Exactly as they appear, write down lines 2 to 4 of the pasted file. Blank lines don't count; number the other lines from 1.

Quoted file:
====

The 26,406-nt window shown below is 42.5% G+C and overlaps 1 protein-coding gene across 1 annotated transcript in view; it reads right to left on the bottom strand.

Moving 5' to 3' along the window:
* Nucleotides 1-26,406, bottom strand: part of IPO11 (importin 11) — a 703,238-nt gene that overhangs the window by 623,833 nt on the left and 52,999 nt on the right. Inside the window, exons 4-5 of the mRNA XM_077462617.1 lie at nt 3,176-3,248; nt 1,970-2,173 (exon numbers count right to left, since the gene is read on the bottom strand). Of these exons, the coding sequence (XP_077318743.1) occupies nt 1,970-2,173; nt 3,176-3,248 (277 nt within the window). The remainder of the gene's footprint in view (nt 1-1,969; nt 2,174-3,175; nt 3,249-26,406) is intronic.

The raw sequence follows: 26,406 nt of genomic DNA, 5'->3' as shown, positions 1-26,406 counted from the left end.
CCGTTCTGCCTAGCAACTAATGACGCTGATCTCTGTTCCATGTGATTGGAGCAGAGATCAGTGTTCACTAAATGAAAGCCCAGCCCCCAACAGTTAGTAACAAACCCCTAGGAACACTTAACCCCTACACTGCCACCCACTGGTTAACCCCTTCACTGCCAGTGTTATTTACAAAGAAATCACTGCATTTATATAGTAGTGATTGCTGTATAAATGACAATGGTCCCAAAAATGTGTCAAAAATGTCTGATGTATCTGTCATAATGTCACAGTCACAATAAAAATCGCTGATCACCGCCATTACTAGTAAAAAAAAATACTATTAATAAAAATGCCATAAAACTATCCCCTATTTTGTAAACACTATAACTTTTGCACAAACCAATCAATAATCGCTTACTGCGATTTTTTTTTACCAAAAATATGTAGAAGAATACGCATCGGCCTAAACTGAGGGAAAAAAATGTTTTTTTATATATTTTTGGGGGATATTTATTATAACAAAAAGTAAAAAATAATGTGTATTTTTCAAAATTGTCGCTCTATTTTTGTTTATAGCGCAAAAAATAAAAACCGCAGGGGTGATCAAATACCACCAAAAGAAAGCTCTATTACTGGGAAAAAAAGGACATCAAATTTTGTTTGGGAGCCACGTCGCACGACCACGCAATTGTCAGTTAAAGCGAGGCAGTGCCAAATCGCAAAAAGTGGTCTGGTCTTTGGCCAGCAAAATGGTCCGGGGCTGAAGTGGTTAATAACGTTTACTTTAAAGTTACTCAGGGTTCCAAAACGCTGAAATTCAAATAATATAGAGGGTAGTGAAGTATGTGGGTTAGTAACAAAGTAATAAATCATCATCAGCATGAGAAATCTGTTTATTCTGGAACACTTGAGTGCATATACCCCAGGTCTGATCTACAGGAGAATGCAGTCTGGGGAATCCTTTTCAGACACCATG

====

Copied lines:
Moving 5' to 3' along the window:
* Nucleotides 1-26,406, bottom strand: part of IPO11 (importin 11) — a 703,238-nt gene that overhangs the window by 623,833 nt on the left and 52,999 nt on the right. Inside the window, exons 4-5 of the mRNA XM_077462617.1 lie at nt 3,176-3,248; nt 1,970-2,173 (exon numbers count right to left, since the gene is read on the bottom strand). Of these exons, the coding sequence (XP_077318743.1) occupies nt 1,970-2,173; nt 3,176-3,248 (277 nt within the window). The remainder of the gene's footprint in view (nt 1-1,969; nt 2,174-3,175; nt 3,249-26,406) is intronic.

The raw sequence follows: 26,406 nt of genomic DNA, 5'->3' as shown, positions 1-26,406 counted from the left end.